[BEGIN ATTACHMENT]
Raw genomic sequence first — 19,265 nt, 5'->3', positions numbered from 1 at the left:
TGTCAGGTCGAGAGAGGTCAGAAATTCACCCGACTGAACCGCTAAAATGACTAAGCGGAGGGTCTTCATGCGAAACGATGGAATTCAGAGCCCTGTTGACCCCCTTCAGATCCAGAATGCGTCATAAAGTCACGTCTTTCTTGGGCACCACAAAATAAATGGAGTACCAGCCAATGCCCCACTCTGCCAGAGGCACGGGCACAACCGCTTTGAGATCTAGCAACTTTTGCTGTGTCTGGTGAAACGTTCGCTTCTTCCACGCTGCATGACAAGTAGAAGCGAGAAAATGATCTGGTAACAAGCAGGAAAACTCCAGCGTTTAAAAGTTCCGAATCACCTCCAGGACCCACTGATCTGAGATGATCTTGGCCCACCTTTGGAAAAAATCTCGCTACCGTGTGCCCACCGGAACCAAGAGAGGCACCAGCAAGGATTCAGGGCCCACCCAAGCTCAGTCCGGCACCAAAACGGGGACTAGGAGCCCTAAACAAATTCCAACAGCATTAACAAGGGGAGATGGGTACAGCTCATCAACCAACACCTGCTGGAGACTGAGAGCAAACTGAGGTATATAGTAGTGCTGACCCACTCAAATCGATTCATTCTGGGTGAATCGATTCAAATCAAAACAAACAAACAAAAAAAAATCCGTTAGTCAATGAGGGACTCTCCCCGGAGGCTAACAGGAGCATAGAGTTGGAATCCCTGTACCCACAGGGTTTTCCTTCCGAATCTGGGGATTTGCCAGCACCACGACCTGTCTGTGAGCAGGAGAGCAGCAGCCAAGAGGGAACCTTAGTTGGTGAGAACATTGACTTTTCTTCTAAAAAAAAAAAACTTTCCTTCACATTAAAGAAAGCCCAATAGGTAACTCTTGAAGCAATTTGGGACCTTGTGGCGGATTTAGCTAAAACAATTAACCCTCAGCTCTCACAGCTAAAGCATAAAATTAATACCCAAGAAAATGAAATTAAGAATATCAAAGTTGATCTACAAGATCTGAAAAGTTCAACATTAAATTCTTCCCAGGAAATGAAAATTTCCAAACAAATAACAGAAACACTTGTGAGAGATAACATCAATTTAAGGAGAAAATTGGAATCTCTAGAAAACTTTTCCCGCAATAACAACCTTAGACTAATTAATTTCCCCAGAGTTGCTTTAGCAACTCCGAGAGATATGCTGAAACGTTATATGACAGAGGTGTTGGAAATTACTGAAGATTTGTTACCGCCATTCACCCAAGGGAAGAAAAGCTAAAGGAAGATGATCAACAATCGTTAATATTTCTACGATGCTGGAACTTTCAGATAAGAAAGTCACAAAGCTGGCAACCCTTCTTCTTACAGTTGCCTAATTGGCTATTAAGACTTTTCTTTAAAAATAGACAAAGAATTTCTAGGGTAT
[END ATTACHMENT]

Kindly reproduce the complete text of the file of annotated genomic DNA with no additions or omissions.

Raw genomic sequence first — 19,265 nt, 5'->3', positions numbered from 1 at the left:
TGTCAGGTCGAGAGAGGTCAGAAATTCACCCGACTGAACCGCTAAAATGACTAAGCGGAGGGTCTTCATGCGAAACGATGGAATTCAGAGCCCTGTTGACCCCCTTCAGATCCAGAATGCGTCATAAAGTCACGTCTTTCTTGGGCACCACAAAATAAATGGAGTACCAGCCAATGCCCCACTCTGCCAGAGGCACGGGCACAACCGCTTTGAGATCTAGCAACTTTTGCTGTGTCTGGTGAAACGTTCGCTTCTTCCACGCTGCATGACAAGTAGAAGCGAGAAAATGATCTGGTAACAAGCAGGAAAACTCCAGCGTTTAAAAGTTCCGAATCACCTCCAGGACCCACTGATCTGAGATGATCTTGGCCCACCTTTGGAAAAAATCTCGCTACCGTGTGCCCACCGGAACCAAGAGAGGCACCAGCAAGGATTCAGGGCCCACCCAAGCTCAGTCCGGCACCAAAACGGGGACTAGGAGCCCTAAACAAATTCCAACAGCATTAACAAGGGGAGATGGGTACAGCTCATCAACCAACACCTGCTGGAGACTGAGAGCAAACTGAGGTATATAGTAGTGCTGACCCACTCAAATCGATTCATTCTGGGTGAATCGATTCAAATCAAAACAAACAAACAAAAAAAAATCCGTTAGTCAATGAGGGACTCTCCCCGGAGGCTAACAGGAGCATAGAGTTGGAATCCCTGTACCCACAGGGTTTTCCTTCCGAATCTGGGGATTTGCCAGCACCACGACCTGTCTGTGAGCAGGAGAGCAGCAGCCAAGAGGGAACCTTAGTTGGTGAGAACATTGACTTTTCTTCTAAAAAAAAAAAACTTTCCTTCACATTAAAGAAAGCCCAATAGGTAACTCTTGAAGCAATTTGGGACCTTGTGGCGGATTTAGCTAAAACAATTAACCCTCAGCTCTCACAGCTAAAGCATAAAATTAATACCCAAGAAAATGAAATTAAGAATATCAAAGTTGATCTACAAGATCTGAAAAGTTCAACATTAAATTCTTCCCAGGAAATGAAAATTTCCAAACAAATAACAGAAACACTTGTGAGAGATAACATCAATTTAAGGAGAAAATTGGAATCTCTAGAAAACTTTTCCCGCAATAACAACCTTAGACTAATTAATTTCCCCAGAGTTGCTTTAGCAACTCCGAGAGATATGCTGAAACGTTATATGACAGAGGTGTTGGAAATTACTGAAGATTTGTTACCGCCATTCACCCAAGGGAAGAAAAGCTAAAGGAAGATGATCAACAATCGTTAATATTTCTACGATGCTGGAACTTTCAGATAAGAAAGTCACAAAGCTGGCAACCCTTCTTCTTACAGTTGCCTAATTGGCTATTAAGACTTTTCTTTAAAAATAGACAAAGAATTTCTAGGGTAT